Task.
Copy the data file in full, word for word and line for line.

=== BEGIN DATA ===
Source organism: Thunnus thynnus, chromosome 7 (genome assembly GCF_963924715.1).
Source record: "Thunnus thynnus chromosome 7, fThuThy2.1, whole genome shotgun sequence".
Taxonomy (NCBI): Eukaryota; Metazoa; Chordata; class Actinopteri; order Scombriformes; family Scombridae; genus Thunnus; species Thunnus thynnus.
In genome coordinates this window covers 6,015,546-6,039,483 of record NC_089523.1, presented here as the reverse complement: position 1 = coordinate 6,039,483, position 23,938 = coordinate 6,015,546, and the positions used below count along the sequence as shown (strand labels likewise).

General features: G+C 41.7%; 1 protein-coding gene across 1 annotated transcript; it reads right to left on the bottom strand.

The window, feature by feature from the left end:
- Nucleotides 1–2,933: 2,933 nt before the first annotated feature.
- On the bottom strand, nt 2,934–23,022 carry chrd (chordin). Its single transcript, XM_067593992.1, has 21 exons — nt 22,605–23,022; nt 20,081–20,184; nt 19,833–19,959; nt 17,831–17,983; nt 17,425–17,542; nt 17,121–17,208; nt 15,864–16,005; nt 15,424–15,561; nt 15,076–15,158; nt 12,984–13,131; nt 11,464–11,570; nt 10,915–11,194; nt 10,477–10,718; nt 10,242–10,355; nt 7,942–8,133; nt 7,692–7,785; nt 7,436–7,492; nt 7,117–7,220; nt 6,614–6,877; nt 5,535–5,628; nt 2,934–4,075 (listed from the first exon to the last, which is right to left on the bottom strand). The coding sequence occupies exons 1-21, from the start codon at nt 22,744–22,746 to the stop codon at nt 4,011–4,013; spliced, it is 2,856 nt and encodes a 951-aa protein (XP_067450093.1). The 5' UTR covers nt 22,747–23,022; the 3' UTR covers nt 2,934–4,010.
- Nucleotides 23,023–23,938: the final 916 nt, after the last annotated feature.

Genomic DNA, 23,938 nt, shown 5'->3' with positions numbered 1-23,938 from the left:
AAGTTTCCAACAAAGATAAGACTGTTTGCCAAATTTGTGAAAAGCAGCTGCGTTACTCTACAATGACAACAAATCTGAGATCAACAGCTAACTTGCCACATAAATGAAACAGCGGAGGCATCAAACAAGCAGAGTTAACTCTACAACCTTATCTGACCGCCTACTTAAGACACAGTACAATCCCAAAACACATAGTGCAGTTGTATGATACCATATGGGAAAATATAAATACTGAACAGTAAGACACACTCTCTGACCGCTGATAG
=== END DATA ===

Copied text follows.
Source organism: Thunnus thynnus, chromosome 7 (genome assembly GCF_963924715.1).
Source record: "Thunnus thynnus chromosome 7, fThuThy2.1, whole genome shotgun sequence".
Taxonomy (NCBI): Eukaryota; Metazoa; Chordata; class Actinopteri; order Scombriformes; family Scombridae; genus Thunnus; species Thunnus thynnus.
In genome coordinates this window covers 6,015,546-6,039,483 of record NC_089523.1, presented here as the reverse complement: position 1 = coordinate 6,039,483, position 23,938 = coordinate 6,015,546, and the positions used below count along the sequence as shown (strand labels likewise).

General features: G+C 41.7%; 1 protein-coding gene across 1 annotated transcript; it reads right to left on the bottom strand.

The window, feature by feature from the left end:
- Nucleotides 1–2,933: 2,933 nt before the first annotated feature.
- On the bottom strand, nt 2,934–23,022 carry chrd (chordin). Its single transcript, XM_067593992.1, has 21 exons — nt 22,605–23,022; nt 20,081–20,184; nt 19,833–19,959; nt 17,831–17,983; nt 17,425–17,542; nt 17,121–17,208; nt 15,864–16,005; nt 15,424–15,561; nt 15,076–15,158; nt 12,984–13,131; nt 11,464–11,570; nt 10,915–11,194; nt 10,477–10,718; nt 10,242–10,355; nt 7,942–8,133; nt 7,692–7,785; nt 7,436–7,492; nt 7,117–7,220; nt 6,614–6,877; nt 5,535–5,628; nt 2,934–4,075 (listed from the first exon to the last, which is right to left on the bottom strand). The coding sequence occupies exons 1-21, from the start codon at nt 22,744–22,746 to the stop codon at nt 4,011–4,013; spliced, it is 2,856 nt and encodes a 951-aa protein (XP_067450093.1). The 5' UTR covers nt 22,747–23,022; the 3' UTR covers nt 2,934–4,010.
- Nucleotides 23,023–23,938: the final 916 nt, after the last annotated feature.

Genomic DNA, 23,938 nt, shown 5'->3' with positions numbered 1-23,938 from the left:
AAGTTTCCAACAAAGATAAGACTGTTTGCCAAATTTGTGAAAAGCAGCTGCGTTACTCTACAATGACAACAAATCTGAGATCAACAGCTAACTTGCCACATAAATGAAACAGCGGAGGCATCAAACAAGCAGAGTTAACTCTACAACCTTATCTGACCGCCTACTTAAGACACAGTACAATCCCAAAACACATAGTGCAGTTGTATGATACCATATGGGAAAATATAAATACTGAACAGTAAGACACACTCTCTGACCGCTGATAG